John Coolidge

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For the American diplomat, see John Gardner Coolidge.
John Coolidge
John Coolidge c 1924.jpg
Coolidge in 1924
Born (1906-09-07)September 7, 1906
Northampton, Massachusetts, U.S.
Died May 31, 2000(2000-05-31) (aged 93)
Lebanon, New Hampshire, U.S.
Resting place
Plymouth Notch Cemetery
Plymouth, Vermont
Nationality American
Alma mater Mercersburg Academy
Amherst College
Occupation Railroad Executive, Businessman, Entrepreneur
Political party
Republican
Spouse(s) Florence Trumbull
Children Cynthia Coolidge
Lydia Coolidge

John Coolidge (September 7, 1906 – May 31, 2000)[1] was an executive with the New York, New Haven and Hartford Railroad, the founder of the Plymouth Cheese Corporation[2] and the first son of President Calvin Coolidge and Grace Coolidge.

Biography[edit]

John Coolidge, was born in Northampton, Hampshire County, Massachusetts, on September 7, 1906. He was the elder of the two children of Calvin Coolidge (1872–1933), the 30th President of the United States from 1923 to 1929 and Grace Anna Goodhue (1879–1957), First Lady of the United States from 1923 to 1929.[nb 1] In his autobiography, Calvin Coolidge recorded his impressions of the birth of his first son: "The fragrance of the clematis which covered the bay window filled the room like a benediction where the mother lay with her baby. It was all very wonderful to us."[3]

Coolidge attended Mercersburg Academy in Mercersburg, Pennsylvania and graduated in 1924. He then enrolled at Amherst College, his father's alma mater, graduating in 1928.

On September 23, 1929 at Plainville, Connecticut, he married Florence Trumbull[1][4] She was born on November 30, 1904, at Plainville, Connecticut, the daughter of Connecticut governor John H. Trumbull and Maud Pierce Usher. The Coolidges had two daughters, Cynthia Coolidge Jeter[5] (1933–1989) and Lydia Coolidge Sayles (1939-2001).[5] Florence died on February 15, 1998 at Plymouth Notch, Vermont.[6]

He was an executive with the New York, New Haven and Hartford Railroad. He served as president of the Connecticut Manifold Forms Company until 1960, when he reopened the Plymouth Cheese Corporation[2] in Plymouth at the historic village. He helped start the Coolidge Foundation and his gifts of buildings, land, and artifacts were instrumental in creating the President Calvin Coolidge State Historic Site.

Well into his 80s, Coolidge was seen shuttling back and forth from his home near the Calvin Coolidge Historical Site to collect his mail at the old post office located on the historic site. He was reportedly a charming and excited talker who would still answer visitors' questions about his father or his family, and who would, on occasion, give a rare personal interview.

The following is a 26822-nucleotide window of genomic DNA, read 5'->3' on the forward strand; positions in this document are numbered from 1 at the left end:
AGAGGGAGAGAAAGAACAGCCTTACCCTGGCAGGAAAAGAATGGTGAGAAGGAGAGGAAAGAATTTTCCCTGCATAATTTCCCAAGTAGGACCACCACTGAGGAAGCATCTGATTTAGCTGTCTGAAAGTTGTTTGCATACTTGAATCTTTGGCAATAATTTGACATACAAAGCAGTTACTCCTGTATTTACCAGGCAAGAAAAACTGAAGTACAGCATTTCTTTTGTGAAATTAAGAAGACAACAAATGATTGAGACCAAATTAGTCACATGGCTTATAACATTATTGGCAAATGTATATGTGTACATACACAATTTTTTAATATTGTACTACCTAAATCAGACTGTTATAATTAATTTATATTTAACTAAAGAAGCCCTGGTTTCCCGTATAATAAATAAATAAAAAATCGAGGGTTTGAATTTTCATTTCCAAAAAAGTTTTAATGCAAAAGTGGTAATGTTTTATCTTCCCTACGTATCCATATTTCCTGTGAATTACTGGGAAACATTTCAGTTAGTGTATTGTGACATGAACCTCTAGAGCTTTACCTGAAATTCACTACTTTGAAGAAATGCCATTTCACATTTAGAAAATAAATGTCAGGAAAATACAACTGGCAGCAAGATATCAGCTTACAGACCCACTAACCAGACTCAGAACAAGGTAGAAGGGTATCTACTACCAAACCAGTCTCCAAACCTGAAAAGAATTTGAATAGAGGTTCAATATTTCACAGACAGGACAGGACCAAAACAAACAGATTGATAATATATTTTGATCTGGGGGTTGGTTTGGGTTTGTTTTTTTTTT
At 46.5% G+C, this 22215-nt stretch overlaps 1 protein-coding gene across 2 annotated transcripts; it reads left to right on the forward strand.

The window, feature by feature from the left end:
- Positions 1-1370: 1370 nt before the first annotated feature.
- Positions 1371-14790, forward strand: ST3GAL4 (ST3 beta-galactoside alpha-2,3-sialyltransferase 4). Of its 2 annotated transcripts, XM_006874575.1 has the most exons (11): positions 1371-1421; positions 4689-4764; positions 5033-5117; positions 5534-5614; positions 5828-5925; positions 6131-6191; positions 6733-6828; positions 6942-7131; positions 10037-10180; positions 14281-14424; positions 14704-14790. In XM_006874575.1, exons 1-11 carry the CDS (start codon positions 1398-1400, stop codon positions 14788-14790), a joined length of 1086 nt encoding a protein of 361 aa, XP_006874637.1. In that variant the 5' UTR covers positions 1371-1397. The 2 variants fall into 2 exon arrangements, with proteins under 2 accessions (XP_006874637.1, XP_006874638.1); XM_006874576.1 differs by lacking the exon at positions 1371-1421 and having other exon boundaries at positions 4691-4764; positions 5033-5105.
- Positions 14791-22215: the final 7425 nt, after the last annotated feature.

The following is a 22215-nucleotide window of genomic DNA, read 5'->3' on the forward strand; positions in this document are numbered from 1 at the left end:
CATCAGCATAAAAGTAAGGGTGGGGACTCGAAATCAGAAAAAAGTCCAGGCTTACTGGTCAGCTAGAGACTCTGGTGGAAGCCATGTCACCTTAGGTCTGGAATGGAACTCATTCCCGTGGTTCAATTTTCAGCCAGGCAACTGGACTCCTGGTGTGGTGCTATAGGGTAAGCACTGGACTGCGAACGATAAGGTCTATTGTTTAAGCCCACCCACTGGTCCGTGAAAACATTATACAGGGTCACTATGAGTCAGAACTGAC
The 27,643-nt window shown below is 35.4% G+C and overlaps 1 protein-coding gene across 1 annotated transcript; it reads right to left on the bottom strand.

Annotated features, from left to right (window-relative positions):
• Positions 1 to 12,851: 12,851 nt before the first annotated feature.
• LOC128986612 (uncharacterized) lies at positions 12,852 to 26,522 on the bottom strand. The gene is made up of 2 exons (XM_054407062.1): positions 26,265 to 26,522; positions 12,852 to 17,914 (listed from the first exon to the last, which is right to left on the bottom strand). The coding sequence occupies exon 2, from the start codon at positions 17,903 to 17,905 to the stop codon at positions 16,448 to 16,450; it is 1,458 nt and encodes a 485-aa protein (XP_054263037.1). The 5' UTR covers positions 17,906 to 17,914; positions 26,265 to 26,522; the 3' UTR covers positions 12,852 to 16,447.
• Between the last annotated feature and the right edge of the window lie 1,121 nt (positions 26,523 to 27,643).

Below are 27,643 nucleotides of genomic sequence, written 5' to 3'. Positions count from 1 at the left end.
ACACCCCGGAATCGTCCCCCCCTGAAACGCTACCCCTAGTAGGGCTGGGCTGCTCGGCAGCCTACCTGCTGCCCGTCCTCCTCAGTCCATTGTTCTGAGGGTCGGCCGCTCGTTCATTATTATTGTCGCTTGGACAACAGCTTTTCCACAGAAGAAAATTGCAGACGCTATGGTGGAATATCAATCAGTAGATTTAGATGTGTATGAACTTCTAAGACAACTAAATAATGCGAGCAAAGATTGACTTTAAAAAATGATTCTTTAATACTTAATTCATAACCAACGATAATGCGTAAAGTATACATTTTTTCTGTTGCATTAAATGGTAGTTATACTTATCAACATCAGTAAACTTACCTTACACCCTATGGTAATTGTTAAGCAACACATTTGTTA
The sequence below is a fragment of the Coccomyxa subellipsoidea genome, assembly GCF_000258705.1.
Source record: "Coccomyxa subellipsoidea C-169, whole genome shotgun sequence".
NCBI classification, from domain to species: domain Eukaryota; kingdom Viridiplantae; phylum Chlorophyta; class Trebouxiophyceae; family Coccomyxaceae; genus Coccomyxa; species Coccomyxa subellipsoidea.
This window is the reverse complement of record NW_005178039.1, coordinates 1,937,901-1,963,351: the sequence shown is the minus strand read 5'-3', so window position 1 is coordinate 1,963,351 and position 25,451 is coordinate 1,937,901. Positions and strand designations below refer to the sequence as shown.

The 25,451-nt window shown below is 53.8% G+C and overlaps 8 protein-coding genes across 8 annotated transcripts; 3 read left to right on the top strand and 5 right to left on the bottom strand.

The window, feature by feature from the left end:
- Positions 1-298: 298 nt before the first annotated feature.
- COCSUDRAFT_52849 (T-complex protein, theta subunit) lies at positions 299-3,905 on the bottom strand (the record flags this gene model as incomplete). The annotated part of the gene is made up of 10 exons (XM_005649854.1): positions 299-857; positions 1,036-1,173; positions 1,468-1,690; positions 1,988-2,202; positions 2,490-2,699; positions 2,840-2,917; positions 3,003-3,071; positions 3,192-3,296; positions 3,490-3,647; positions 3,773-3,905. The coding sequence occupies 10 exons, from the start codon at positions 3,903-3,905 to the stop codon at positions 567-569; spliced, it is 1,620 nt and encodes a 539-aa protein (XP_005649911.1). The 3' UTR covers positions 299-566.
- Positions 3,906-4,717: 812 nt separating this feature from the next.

He died on May 31, 2000 at Lebanon, Grafton County, New Hampshire. He is buried beside his wife, parents, brother and several generations of the Coolidge family in the Plymouth Notch Cemetery at Plymouth, Windsor County, Vermont. He was survived by a daughter, son-in-law, three grandchildren, and two great grandchildren.[1][7]

Ancestry and family relations[edit]

Coolidge's family had deep roots in New England. His earliest American ancestor, John Coolidge, emigrated from Cottenham, Cambridgeshire, England, around 1630 and settled in Watertown, Massachusetts.[8] Coolidge is also descended as follows from Edmund Rice, who arrived at Watertown in 1638 and settled in Sudbury, Massachusetts:[9]

  • John Coolidge, son of
    • John Calvin Coolidge, Jr. (1872–1933), son of
    • John Calvin Coolidge, Sr. (1845–1926), son of
    • Sarah Almeda Brewer (ca1820–?), daughter of
      • Israel Chase Brewer (1797–?), son of
      • Sarah Rice (1750–?), daughter of
      • Bezaleel Rice (1721–1806), son of
        • Bezaleel Rice (1697–?), son of
        • David Rice (1659–1723), son of
        • Henry Rice (1617–1711),[10] son of

Notes[edit]

  1. ^ In the summer of 1924, he was playing tennis with his brother, Calvin Jr., on the White House grounds when Calvin Jr. suffered a blister on his toe, which became infected, resulting in his death a week later. John described the loss of his brother as producing a depression in President Coolidge that lasted the rest of his life. As John Coolidge told Life magazine in 1992: "Though father was tenderhearted, he rarely showed his feelings. But when they were taking my brother's casket from the White House after the services, my father broke down and wept momentarily. Calvin was my father's favorite. It hurt him terribly. It hurt us all"

References[edit]

  1. ^ a b c Martin, Douglas (June 4, 2000). "John Coolidge, Guardian of President's Legacy. Dies at 93". New York Times. Retrieved 2010-06-25. 
  2. ^ a b "Plymouth Artisan Cheese". 2010. Retrieved 2010-06-26. 
  3. ^ Coolidge, p. 95
  4. ^ "Wedding in 1929 was event of century". The Congregational Church of Plainville, UCC. June 4, 2000. Retrieved 2010-06-25. 
  5. ^ a b Feldman, p. 100
  6. ^ Florence Coolidge at Find A Grave
  7. ^ John Coolidge at Find A Grave
  8. ^ Fuess, Claude M. (1940). Calvin Coolidge: The Man from Vermont'. Little, Brown. ISBN 978-0-7006-0892-8.
  9. ^ Edmund Rice (1638) Association, 2007. Descendants of Edmund Rice: The First Nine Generations. (CD-ROM)
  10. ^ Ward, Andrew Henshaw (1858). "A Genealogical History of the Rice family: Descendants of Deacon Edmund Rice". Boston, Massachusetts: C. Benjamin Richardson. p. 5. 

Works cited[edit]

External links[edit]